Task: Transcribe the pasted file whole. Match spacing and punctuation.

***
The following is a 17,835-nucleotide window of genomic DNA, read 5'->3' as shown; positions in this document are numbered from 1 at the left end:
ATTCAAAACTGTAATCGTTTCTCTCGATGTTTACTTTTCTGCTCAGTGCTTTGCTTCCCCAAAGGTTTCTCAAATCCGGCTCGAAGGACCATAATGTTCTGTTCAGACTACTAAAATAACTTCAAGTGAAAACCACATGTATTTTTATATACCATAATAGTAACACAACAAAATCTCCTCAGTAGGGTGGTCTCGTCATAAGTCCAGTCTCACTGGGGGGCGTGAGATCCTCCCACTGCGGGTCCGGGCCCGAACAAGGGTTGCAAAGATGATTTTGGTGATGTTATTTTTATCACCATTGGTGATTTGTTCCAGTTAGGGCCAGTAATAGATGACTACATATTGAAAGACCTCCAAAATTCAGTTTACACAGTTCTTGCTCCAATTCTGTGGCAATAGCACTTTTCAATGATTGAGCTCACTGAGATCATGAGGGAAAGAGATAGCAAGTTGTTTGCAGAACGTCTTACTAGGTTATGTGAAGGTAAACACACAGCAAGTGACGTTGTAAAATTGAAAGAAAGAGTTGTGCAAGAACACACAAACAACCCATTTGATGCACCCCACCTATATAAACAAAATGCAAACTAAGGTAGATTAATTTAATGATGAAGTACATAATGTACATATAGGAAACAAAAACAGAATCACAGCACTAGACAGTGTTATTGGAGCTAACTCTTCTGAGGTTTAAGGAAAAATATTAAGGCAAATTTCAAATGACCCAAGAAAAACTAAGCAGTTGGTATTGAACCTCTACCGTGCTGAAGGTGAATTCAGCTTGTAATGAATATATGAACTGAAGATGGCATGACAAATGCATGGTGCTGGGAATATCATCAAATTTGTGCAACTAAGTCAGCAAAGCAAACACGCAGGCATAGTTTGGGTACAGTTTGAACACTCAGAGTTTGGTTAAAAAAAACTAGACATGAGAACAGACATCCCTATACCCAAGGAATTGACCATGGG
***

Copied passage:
The following is a 17,835-nucleotide window of genomic DNA, read 5'->3' as shown; positions in this document are numbered from 1 at the left end:
ATTCAAAACTGTAATCGTTTCTCTCGATGTTTACTTTTCTGCTCAGTGCTTTGCTTCCCCAAAGGTTTCTCAAATCCGGCTCGAAGGACCATAATGTTCTGTTCAGACTACTAAAATAACTTCAAGTGAAAACCACATGTATTTTTATATACCATAATAGTAACACAACAAAATCTCCTCAGTAGGGTGGTCTCGTCATAAGTCCAGTCTCACTGGGGGGCGTGAGATCCTCCCACTGCGGGTCCGGGCCCGAACAAGGGTTGCAAAGATGATTTTGGTGATGTTATTTTTATCACCATTGGTGATTTGTTCCAGTTAGGGCCAGTAATAGATGACTACATATTGAAAGACCTCCAAAATTCAGTTTACACAGTTCTTGCTCCAATTCTGTGGCAATAGCACTTTTCAATGATTGAGCTCACTGAGATCATGAGGGAAAGAGATAGCAAGTTGTTTGCAGAACGTCTTACTAGGTTATGTGAAGGTAAACACACAGCAAGTGACGTTGTAAAATTGAAAGAAAGAGTTGTGCAAGAACACACAAACAACCCATTTGATGCACCCCACCTATATAAACAAAATGCAAACTAAGGTAGATTAATTTAATGATGAAGTACATAATGTACATATAGGAAACAAAAACAGAATCACAGCACTAGACAGTGTTATTGGAGCTAACTCTTCTGAGGTTTAAGGAAAAATATTAAGGCAAATTTCAAATGACCCAAGAAAAACTAAGCAGTTGGTATTGAACCTCTACCGTGCTGAAGGTGAATTCAGCTTGTAATGAATATATGAACTGAAGATGGCATGACAAATGCATGGTGCTGGGAATATCATCAAATTTGTGCAACTAAGTCAGCAAAGCAAACACGCAGGCATAGTTTGGGTACAGTTTGAACACTCAGAGTTTGGTTAAAAAAAACTAGACATGAGAACAGACATCCCTATACCCAAGGAATTGACCATGGG